Fasting typically involves abstinence from food. People fast for various reasons, including weight loss, religion, and detoxification. Some authorities also believe that nutritional fasting can slow the aging process and help you live longer, as it promotes autophagy or cell renewal.
However, there is another type of fasting that involves spending less time using digital technologies and seeking fewer instant pleasures. This is called dopamine fasting.
While the science behind dopamine fasting is somewhat sketchy, there is no denying that many people are addicted to their digital devices, spend too much time online, and could benefit from less screen time.
In this article, we examine the pros and cons of dopamine fasting, so you can decide if it’s something you need to incorporate into your healthy lifestyle.
What is Dopamine?
Dopamine is a neurotransmitter that relays information around your brain. It is produced as a reward and makes you feel good. Dopamine has many functions and plays a part in many aspects of your daily life, including:
While dopamine is produced constantly, it is also produced in greater amounts when we’re exposed to intense stimuli, including digital content, our favorite music, fast food, and social interactions.
As such, some people believe it is possible to become both addicted and desensitized to the effects of dopamine, as intense stimuli are everywhere.
This could be why so many people are addicted to their smartphones and constantly crave social media likes and shares. It could also be one of the reasons that fast-food eaters find quitting their junk food habit so hard. These activities produce instant dopamine fixes, and, as such, they become addictive.
Over-exposure to these stimuli can mean we develop a tolerance to them. As such, we need them more and more to achieve the same level of satisfaction and happiness. Unfortunately, you can’t elevate your dopamine levels 24/7, and if levels are allowed to drop, feelings of depression and anxiety can result.
Some people believe that a dopamine fast can help break this cycle of addiction and help reset the brain’s relationship with dopamine.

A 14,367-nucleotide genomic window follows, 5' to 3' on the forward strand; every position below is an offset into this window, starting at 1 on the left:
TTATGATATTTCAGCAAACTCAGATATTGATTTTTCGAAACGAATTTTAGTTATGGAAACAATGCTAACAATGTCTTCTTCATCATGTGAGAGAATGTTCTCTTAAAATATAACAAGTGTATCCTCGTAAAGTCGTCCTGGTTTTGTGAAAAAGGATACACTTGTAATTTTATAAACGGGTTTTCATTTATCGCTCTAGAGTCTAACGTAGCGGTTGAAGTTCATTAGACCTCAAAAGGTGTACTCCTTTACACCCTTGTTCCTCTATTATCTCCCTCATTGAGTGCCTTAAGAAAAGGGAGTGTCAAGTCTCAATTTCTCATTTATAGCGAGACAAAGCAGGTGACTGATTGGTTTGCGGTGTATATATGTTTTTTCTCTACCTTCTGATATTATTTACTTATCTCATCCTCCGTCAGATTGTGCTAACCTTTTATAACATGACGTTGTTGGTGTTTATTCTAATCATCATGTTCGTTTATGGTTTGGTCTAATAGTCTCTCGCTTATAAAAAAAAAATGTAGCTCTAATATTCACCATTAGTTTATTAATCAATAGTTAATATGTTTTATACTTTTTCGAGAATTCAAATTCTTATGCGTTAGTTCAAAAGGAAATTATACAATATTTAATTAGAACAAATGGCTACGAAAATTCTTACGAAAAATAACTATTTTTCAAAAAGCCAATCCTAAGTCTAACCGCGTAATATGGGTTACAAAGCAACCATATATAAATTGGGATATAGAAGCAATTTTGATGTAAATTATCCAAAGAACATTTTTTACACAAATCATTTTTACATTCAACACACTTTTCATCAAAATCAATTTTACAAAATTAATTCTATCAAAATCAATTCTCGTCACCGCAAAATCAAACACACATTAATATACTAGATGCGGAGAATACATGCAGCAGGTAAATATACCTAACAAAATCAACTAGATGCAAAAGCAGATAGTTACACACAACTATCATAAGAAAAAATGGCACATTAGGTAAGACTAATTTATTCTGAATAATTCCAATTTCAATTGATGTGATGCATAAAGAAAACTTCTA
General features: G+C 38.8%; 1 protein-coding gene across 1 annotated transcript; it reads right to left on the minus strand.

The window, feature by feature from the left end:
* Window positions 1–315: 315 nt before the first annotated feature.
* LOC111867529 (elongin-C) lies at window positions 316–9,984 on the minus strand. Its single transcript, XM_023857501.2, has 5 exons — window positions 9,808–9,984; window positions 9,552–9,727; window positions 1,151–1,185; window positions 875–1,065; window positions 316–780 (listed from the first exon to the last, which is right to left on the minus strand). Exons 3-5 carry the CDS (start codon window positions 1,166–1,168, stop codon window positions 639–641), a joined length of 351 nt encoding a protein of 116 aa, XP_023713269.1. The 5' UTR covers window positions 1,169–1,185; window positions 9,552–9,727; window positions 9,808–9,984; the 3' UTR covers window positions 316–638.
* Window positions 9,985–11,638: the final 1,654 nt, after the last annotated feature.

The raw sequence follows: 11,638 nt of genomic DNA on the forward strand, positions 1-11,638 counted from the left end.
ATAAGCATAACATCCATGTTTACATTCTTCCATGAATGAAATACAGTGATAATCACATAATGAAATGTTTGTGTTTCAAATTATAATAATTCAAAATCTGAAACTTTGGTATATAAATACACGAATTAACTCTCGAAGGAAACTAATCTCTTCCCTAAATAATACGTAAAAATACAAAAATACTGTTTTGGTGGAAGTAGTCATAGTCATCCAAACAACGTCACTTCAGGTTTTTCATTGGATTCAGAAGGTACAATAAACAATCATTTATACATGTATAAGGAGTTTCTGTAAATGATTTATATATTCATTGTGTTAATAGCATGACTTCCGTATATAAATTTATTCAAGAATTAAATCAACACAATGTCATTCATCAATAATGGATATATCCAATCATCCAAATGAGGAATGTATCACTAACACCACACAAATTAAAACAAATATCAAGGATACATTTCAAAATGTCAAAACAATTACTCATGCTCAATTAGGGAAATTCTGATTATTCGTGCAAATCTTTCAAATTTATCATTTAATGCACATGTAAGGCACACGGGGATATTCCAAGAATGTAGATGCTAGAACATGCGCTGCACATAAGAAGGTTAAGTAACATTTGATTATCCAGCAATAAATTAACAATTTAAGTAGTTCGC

What is Dopamine Fasting?
Dopamine fasting was created by Dr. Cameron Sepah, a Californian psychiatrist. Dr. Sepah uses dopamine fasting with high-flying Silicon Valley tech workers and venture capitalists.
The aim of dopamine fasting is to break the addiction to certain unhealthy behaviors, such as online gambling, smartphone dependence, porn addiction, and other activities that produce instant gratification.
The idea is that by forgoing these behaviors, the brain will become re-sensitized to the effects of dopamine, and you’ll need less to get the same level of pleasure and satisfaction. You’ll also break your addition to what are potentially harmful stimuli.
Dr. Sepah targets six behaviors during a dopamine detox:
- Thrill and novelty seeking
- Recreational drugs
- Porn and masturbation
- Gambling and shopping
- Emotional eating
- Excessive internet usage and gaming
However, it’s worth noting that no scientific evidence supports the effects of dopamine fasting, and some medical professionals have labeled it a fad. This is because dopamine is a naturally occurring substance that your body produces in varying amounts throughout the day. Therefore, you cannot “detox” from it as it’s always present.
That said, given that many of us are addicted to things like social media, junk TV, and other sources of instant gratification, cutting down on these behaviors may not be a bad idea. This is best thought of as a digital detox, which is the most common form of dopamine fasting.
Signs that you may benefit from a digital detox include:
- You constantly check your phone for notifications
- You feel anxious or stressed if your phone is not within easy reach
- You have a fear of missing out if you aren’t online
- You feel like you have no time but are often online for pleasure
- You are a habitual online shopper or gambler
- You spend a lot of time watching online porn
- You feel guilty about the time you spend online
- You check your phone upon waking or during the night
- You spend time online when you should be sleeping
- You watch TV or online videos without really caring what’s on
- You are preoccupied with social media likes, comments, and shares
- You use your digital device while eating, watching TV, or doing other unrelated tasks
How to Do A Dopamine Fast
The aim of a dopamine fast is to reduce your exposure to the stimuli that produce a hit of dopamine. For most people, this means less use of digital devices and less time online.
Digital devices and online platforms are designed to be addictive, and things like notification bells and update alerts feed this addiction. Every time your phone pings, you experience a hit of dopamine. This leads you to post more and check your phone more frequently.
Use the following strategies to help break your addiction to dopamine and digital devices: